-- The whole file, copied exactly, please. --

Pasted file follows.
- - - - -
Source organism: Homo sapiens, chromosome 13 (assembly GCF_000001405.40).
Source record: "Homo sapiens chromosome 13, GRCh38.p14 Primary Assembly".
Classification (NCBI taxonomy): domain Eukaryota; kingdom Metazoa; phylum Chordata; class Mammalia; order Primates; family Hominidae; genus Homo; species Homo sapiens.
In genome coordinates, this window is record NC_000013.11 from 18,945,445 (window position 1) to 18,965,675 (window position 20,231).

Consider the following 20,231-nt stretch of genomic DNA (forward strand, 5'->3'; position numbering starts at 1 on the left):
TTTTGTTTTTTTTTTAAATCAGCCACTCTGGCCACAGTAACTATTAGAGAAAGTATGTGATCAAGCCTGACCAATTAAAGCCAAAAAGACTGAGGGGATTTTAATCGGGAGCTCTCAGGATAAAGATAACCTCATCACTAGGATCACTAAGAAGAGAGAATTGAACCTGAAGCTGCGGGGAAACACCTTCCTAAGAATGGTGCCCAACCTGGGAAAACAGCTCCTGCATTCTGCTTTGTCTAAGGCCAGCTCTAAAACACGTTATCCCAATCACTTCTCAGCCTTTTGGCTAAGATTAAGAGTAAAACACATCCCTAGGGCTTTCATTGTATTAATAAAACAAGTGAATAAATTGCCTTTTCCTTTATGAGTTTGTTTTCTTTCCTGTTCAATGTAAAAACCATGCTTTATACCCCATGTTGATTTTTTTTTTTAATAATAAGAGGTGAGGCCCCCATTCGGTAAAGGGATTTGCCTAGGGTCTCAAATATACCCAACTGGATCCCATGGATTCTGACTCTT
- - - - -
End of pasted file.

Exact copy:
Source organism: Homo sapiens, chromosome 13 (assembly GCF_000001405.40).
Source record: "Homo sapiens chromosome 13, GRCh38.p14 Primary Assembly".
Classification (NCBI taxonomy): domain Eukaryota; kingdom Metazoa; phylum Chordata; class Mammalia; order Primates; family Hominidae; genus Homo; species Homo sapiens.
In genome coordinates, this window is record NC_000013.11 from 18,945,445 (window position 1) to 18,965,675 (window position 20,231).

Consider the following 20,231-nt stretch of genomic DNA (forward strand, 5'->3'; position numbering starts at 1 on the left):
TTTTGTTTTTTTTTTAAATCAGCCACTCTGGCCACAGTAACTATTAGAGAAAGTATGTGATCAAGCCTGACCAATTAAAGCCAAAAAGACTGAGGGGATTTTAATCGGGAGCTCTCAGGATAAAGATAACCTCATCACTAGGATCACTAAGAAGAGAGAATTGAACCTGAAGCTGCGGGGAAACACCTTCCTAAGAATGGTGCCCAACCTGGGAAAACAGCTCCTGCATTCTGCTTTGTCTAAGGCCAGCTCTAAAACACGTTATCCCAATCACTTCTCAGCCTTTTGGCTAAGATTAAGAGTAAAACACATCCCTAGGGCTTTCATTGTATTAATAAAACAAGTGAATAAATTGCCTTTTCCTTTATGAGTTTGTTTTCTTTCCTGTTCAATGTAAAAACCATGCTTTATACCCCATGTTGATTTTTTTTTTTAATAATAAGAGGTGAGGCCCCCATTCGGTAAAGGGATTTGCCTAGGGTCTCAAATATACCCAACTGGATCCCATGGATTCTGACTCTT